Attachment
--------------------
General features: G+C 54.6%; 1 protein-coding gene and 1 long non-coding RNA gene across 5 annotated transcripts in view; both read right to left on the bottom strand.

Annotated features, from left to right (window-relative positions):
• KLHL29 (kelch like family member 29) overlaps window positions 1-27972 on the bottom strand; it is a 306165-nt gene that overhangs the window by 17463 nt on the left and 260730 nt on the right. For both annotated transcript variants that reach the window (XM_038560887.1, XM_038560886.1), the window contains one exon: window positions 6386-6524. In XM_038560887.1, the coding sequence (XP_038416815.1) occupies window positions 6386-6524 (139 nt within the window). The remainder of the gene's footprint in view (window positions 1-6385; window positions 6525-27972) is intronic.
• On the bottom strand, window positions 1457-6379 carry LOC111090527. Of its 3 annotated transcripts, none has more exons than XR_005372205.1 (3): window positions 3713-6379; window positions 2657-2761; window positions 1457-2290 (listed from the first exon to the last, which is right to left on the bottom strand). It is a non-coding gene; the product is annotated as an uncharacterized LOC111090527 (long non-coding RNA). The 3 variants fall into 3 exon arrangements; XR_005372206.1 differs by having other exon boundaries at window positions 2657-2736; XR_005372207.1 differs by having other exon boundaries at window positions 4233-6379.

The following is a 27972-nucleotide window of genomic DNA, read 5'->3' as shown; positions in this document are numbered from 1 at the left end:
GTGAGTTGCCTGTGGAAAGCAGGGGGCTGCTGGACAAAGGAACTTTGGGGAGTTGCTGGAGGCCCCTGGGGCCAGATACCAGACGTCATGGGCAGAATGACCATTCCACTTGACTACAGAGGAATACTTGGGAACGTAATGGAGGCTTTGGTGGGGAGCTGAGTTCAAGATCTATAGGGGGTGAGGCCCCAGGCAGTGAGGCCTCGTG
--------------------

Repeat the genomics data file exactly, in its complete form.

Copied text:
General features: G+C 54.6%; 1 protein-coding gene and 1 long non-coding RNA gene across 5 annotated transcripts in view; both read right to left on the bottom strand.

Annotated features, from left to right (window-relative positions):
• KLHL29 (kelch like family member 29) overlaps window positions 1-27972 on the bottom strand; it is a 306165-nt gene that overhangs the window by 17463 nt on the left and 260730 nt on the right. For both annotated transcript variants that reach the window (XM_038560887.1, XM_038560886.1), the window contains one exon: window positions 6386-6524. In XM_038560887.1, the coding sequence (XP_038416815.1) occupies window positions 6386-6524 (139 nt within the window). The remainder of the gene's footprint in view (window positions 1-6385; window positions 6525-27972) is intronic.
• On the bottom strand, window positions 1457-6379 carry LOC111090527. Of its 3 annotated transcripts, none has more exons than XR_005372205.1 (3): window positions 3713-6379; window positions 2657-2761; window positions 1457-2290 (listed from the first exon to the last, which is right to left on the bottom strand). It is a non-coding gene; the product is annotated as an uncharacterized LOC111090527 (long non-coding RNA). The 3 variants fall into 3 exon arrangements; XR_005372206.1 differs by having other exon boundaries at window positions 2657-2736; XR_005372207.1 differs by having other exon boundaries at window positions 4233-6379.

The following is a 27972-nucleotide window of genomic DNA, read 5'->3' as shown; positions in this document are numbered from 1 at the left end:
GTGAGTTGCCTGTGGAAAGCAGGGGGCTGCTGGACAAAGGAACTTTGGGGAGTTGCTGGAGGCCCCTGGGGCCAGATACCAGACGTCATGGGCAGAATGACCATTCCACTTGACTACAGAGGAATACTTGGGAACGTAATGGAGGCTTTGGTGGGGAGCTGAGTTCAAGATCTATAGGGGGTGAGGCCCCAGGCAGTGAGGCCTCGTG